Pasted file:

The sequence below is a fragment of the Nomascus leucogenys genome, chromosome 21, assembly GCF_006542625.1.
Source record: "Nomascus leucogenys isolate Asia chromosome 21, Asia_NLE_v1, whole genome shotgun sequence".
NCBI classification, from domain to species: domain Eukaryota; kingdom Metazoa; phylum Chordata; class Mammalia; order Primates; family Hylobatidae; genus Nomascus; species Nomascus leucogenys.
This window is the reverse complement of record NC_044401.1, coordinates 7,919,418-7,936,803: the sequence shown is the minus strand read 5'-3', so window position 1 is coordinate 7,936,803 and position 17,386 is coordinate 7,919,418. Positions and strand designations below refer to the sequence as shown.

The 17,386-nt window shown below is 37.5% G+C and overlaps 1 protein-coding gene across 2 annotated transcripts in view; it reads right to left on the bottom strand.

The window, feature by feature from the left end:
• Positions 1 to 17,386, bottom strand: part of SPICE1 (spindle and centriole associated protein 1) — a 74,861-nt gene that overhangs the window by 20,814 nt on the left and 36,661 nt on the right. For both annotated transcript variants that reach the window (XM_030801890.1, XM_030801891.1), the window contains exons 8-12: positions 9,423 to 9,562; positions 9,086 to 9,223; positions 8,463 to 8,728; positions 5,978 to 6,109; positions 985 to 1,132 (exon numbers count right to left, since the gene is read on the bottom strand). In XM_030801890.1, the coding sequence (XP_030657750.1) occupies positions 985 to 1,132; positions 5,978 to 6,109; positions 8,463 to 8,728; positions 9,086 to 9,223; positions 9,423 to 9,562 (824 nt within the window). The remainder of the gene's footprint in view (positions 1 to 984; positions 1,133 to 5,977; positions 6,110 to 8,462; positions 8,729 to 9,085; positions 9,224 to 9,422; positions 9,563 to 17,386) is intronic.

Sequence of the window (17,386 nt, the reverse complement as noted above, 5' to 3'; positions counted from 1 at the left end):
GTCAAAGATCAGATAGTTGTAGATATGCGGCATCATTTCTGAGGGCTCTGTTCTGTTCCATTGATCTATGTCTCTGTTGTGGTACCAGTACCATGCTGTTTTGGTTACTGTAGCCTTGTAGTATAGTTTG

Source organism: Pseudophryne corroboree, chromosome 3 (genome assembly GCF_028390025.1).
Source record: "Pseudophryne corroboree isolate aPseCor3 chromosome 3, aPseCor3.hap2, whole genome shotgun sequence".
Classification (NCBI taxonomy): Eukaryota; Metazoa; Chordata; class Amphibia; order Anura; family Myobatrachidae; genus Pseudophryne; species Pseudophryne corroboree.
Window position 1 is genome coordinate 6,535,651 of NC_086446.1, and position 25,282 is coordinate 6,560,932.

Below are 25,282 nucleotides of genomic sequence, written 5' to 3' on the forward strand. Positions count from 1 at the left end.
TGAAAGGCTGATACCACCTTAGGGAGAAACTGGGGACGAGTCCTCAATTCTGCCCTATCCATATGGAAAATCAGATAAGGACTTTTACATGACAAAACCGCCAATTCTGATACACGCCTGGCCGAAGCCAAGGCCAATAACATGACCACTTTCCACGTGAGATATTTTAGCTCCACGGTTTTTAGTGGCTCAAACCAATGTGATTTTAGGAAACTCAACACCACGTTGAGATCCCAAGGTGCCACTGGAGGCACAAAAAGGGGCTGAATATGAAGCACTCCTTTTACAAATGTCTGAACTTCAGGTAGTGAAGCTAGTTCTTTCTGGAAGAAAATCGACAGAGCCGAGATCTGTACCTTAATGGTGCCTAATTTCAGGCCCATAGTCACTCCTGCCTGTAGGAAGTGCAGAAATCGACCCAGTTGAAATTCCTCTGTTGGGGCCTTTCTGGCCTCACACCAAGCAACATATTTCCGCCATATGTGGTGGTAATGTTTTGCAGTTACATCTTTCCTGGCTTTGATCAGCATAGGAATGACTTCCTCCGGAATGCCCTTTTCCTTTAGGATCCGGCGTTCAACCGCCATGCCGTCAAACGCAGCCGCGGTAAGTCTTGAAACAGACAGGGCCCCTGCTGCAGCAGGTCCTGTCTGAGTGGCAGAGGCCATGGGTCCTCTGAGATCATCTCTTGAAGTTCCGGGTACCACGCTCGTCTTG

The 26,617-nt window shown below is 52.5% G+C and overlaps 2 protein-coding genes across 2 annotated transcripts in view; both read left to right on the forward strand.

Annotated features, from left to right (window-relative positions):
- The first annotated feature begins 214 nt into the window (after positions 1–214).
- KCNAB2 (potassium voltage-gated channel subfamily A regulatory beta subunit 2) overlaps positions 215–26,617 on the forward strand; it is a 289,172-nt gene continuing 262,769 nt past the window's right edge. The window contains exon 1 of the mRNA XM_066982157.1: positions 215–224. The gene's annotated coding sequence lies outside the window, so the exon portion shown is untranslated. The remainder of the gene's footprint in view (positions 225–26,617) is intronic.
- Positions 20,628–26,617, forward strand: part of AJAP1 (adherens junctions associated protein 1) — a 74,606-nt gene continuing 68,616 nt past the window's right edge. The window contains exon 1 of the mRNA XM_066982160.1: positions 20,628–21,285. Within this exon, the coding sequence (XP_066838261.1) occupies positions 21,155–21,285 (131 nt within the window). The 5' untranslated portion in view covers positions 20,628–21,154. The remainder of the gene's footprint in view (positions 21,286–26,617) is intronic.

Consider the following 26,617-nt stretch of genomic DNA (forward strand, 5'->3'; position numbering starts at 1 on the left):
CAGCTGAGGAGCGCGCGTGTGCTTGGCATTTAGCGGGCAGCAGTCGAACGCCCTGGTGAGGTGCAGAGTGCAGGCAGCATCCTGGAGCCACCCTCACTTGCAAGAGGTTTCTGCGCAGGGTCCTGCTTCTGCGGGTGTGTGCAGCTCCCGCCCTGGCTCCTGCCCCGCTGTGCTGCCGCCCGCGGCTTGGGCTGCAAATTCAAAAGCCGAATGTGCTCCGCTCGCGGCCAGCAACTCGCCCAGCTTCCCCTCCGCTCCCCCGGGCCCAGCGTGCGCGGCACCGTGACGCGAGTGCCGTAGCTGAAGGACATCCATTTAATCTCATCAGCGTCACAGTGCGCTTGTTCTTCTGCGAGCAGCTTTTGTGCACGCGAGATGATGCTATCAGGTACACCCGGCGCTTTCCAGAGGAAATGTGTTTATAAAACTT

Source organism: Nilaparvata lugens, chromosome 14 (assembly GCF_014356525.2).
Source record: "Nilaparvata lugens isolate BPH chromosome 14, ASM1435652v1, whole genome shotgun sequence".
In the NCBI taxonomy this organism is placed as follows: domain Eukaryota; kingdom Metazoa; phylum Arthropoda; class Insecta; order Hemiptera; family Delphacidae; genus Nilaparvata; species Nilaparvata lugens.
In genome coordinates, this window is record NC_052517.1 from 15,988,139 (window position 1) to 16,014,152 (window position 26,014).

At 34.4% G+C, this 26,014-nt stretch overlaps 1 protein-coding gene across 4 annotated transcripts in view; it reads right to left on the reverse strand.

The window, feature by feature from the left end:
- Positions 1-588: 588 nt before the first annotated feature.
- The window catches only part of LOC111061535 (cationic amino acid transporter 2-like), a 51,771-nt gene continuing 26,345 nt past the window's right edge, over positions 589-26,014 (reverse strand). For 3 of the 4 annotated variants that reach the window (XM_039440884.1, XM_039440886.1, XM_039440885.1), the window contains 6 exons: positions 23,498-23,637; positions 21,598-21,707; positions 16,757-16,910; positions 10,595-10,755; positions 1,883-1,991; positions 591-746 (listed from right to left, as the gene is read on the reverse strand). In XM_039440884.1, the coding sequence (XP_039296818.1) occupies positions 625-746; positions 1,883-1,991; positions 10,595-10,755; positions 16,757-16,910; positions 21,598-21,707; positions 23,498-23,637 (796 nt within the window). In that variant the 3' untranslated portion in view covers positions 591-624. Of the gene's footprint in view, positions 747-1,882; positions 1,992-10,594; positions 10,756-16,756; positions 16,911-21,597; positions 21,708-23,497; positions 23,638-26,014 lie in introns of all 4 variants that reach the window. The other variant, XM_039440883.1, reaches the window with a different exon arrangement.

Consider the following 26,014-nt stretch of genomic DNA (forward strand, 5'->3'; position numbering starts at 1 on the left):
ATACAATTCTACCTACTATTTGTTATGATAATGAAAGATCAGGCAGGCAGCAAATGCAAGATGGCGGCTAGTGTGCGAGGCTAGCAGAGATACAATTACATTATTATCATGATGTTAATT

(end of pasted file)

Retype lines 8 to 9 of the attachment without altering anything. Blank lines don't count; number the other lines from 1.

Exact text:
Sequence of the window (17,386 nt, the reverse complement as noted above, 5' to 3'; positions counted from 1 at the left end):
GTCAAAGATCAGATAGTTGTAGATATGCGGCATCATTTCTGAGGGCTCTGTTCTGTTCCATTGATCTATGTCTCTGTTGTGGTACCAGTACCATGCTGTTTTGGTTACTGTAGCCTTGTAGTATAGTTTG